Sorry for the long delay in posting anything on this blog, but as some of you have probably guessed, I had a serious relapse of my Multiple Myeloma. As I have stated before, I did not want this travel/photography blog to become nothing more than a medical update blog, so since I am not traveling and have been confined to Bend for two months now, there has been nothing to blog about, other than health issues.
In late October, while I was staying at South Beach CG on the Olympic Peninsula, I began experiencing extreme fatigue and felt there was something seriously wrong. Since I figured I could make it the day’s long trip down to Bend and the oncologist that saved me a little more than a year prior, I packed up and headed south. I made it to Bend and drove up to a snow park near Mount Bachelor to camp. The following day I drove down to Bend and checked into the Emergency Room at St. Charles Hospital. I remained in the hospital for two weeks, including a three day stay in ICU where I since been told I came close to buying the farm, due to an infection that my nonexistent white blood cells could not fight off. My Multiple Myeloma had returned with a vengence.
My oncologist got me started on a new chemo regimen while I was hospitalized and that has now continued for the last six weeks on an outpatient basis. As was the case last year, I have been able to stay in the 11 space hospital camping area while I go through this recovery process again. This full hookup camping area on the hospital campus is once again, a true life saver.
Today my oncologist told me that I could probably resume traveling sometime around the end of November, and he could arrange for me to receive the last couple of months of chemo infusions at a hospital in a warmer climate. It does appear that I probably will get the cancer back into remission as the last few weeks’ blood numbers look very encouraging. So maybe this blog will resume in it’s former form by the end on November. Here’s hoping!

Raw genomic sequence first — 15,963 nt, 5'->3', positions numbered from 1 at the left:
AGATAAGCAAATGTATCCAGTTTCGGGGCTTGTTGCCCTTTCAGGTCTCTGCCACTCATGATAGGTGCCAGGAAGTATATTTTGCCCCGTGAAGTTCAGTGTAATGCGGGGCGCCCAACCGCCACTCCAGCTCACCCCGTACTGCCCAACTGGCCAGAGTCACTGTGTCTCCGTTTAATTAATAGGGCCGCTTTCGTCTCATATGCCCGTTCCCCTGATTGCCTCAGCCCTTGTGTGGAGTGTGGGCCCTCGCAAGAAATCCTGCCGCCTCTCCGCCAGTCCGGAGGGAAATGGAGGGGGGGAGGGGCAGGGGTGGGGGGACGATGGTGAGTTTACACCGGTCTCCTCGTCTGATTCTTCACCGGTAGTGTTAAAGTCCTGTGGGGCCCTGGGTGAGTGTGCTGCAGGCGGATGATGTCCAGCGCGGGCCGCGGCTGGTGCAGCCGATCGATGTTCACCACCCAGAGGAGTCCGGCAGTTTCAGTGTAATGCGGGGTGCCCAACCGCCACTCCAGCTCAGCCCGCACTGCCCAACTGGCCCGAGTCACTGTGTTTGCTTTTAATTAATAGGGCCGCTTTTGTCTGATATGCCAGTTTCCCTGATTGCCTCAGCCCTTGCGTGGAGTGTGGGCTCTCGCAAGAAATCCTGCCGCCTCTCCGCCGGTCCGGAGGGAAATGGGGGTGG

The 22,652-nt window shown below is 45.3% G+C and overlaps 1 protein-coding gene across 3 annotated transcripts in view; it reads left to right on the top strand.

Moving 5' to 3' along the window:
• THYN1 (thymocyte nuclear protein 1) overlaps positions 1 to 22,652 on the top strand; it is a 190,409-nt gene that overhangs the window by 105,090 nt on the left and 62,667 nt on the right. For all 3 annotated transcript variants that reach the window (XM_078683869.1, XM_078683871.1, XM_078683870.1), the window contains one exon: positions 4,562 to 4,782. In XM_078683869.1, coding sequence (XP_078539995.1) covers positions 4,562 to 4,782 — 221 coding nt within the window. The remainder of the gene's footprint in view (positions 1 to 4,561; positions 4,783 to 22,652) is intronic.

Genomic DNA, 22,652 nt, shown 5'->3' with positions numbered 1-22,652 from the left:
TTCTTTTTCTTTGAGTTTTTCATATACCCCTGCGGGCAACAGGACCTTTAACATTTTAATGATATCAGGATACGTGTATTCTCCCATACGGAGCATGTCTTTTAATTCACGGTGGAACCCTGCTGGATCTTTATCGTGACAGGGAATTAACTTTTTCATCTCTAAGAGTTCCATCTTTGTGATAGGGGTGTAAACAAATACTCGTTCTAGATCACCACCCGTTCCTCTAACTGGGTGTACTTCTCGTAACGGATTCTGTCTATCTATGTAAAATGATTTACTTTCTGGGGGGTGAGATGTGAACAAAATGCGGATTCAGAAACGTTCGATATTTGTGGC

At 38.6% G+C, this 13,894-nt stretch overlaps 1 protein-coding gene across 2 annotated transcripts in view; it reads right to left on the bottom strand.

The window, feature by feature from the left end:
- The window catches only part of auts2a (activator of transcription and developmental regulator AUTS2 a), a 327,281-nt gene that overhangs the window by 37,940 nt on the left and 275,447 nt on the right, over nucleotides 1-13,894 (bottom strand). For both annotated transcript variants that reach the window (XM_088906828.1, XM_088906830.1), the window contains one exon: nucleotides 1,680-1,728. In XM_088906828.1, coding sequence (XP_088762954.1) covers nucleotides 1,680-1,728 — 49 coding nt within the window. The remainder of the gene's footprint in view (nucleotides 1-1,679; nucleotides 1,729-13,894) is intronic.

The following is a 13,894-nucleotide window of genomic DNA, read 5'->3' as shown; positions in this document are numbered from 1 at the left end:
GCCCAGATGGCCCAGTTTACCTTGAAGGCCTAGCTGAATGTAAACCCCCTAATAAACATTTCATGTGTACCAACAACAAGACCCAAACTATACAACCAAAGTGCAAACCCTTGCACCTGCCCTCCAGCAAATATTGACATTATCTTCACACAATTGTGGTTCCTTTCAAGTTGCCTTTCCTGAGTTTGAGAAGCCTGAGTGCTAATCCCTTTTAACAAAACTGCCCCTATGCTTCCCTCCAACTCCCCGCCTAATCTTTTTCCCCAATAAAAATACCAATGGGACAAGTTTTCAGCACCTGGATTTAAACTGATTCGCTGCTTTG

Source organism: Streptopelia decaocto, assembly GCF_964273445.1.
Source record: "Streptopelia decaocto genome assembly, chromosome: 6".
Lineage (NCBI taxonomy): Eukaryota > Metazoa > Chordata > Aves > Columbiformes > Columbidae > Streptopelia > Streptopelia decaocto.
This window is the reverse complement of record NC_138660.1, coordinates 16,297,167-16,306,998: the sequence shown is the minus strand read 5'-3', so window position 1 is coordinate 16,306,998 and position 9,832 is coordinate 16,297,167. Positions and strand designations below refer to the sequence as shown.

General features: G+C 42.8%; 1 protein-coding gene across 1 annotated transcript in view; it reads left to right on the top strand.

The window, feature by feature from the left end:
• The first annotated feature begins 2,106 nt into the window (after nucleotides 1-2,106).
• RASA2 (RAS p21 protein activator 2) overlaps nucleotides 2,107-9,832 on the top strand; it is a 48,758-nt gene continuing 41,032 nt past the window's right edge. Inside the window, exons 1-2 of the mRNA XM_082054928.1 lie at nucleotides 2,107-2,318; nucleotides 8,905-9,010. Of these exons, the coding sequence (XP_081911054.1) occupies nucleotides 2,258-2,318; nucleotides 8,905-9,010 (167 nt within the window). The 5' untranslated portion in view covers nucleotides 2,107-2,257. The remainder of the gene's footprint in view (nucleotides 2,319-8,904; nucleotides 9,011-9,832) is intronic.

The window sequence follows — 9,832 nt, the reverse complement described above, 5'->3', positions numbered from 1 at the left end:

The Kindness of Strangers
As I mentioned above, when I arrived in Bend, I parked my motorhome in a Snow Park up near Mount Bachelor, about 17 miles outside of Bend. The next day when I drove down to the hospital, I locked Pearl in the bathroom with her bed, toys, water, and food, not knowing if I would have to be admitted to the hospital or not ( though I had a feeling I would be ).
My first concern, when the Emergency Room doctor quickly conveyed how perilous my condition was and checked me into the hospital, was how to get Pearl rescued. The solution turned out to be a Forest Ranger the hospital called who came to my bedside, took my info and motorhome keys, and drove up to the Snow Park and picked up Pearl and then delivered her to the Humane Society of Central Oregon in Bend where she could be cared for until/if I was released from the hospital. On top of that, on his own, he went to the shelter to check on her two days later and relayed her status to me in the hospital, something he certainly did not have to do, but that was greatly appreciated.
Since the Myeloma had clogged my kidneys once again, I had to undergo treatments in the dialysis unit where they ran my blood through a centrifuge of some kind to filter out the Light Chains, though they did manage to keep me from requiring dialysis thankfully. This took several sessions over five or six days and lasted several hours each day. I can not say enough about how wonderful the staff of this department was at a very trying time for me.
The department head ( Mary) was very concerned about the welfare of Pearl ( maybe a little bit about me also ) and her confinement at the Humane Society, and insisted that she would go pick her up and keep her at her home until I could take her back … and she did just that, with Pearl ending up staying with her for three weeks. And I might note that Pearl was reluctant to return to life in the motorhome after being spoiled with a fenced yard, being able to sleep in a real bed, new toys, and more pampering than she she ever gets from me. But she has readjusted now to her her prior dull life wth me, though she really looks forward to having Mary come take her for a walk every week.
The Dialysis Unit nurses and doctor were also concerned about my motorhome sitting unattended up in the Snow Park while I was confined to the hospital and asked if I needed someone to go up and get it and drive it down to the hospital and set it up in the hospital camping area. Talk about “above and beyond the call of duty”. Sure enough, two of the male nurses in the unit took my keys, drove to the Snow Park, prepped the motorhome to travel ( raise the jacks, stow the TV and lower the satellite dish, etc. ), and drove the motorhome back to the hospital, backed it into a space and hooked up the utilities for me so that I had a place to go when I got released from the hospital. I can not say enough about these kind folks!
If it weren’t for the freezing temperatures and snow, I would elect to stay here in Bend to complete my treatment, but living in the RV, I do need to get to a warmer climate before the snow does start to fall. I’ll resume some blog posts when I hit the road!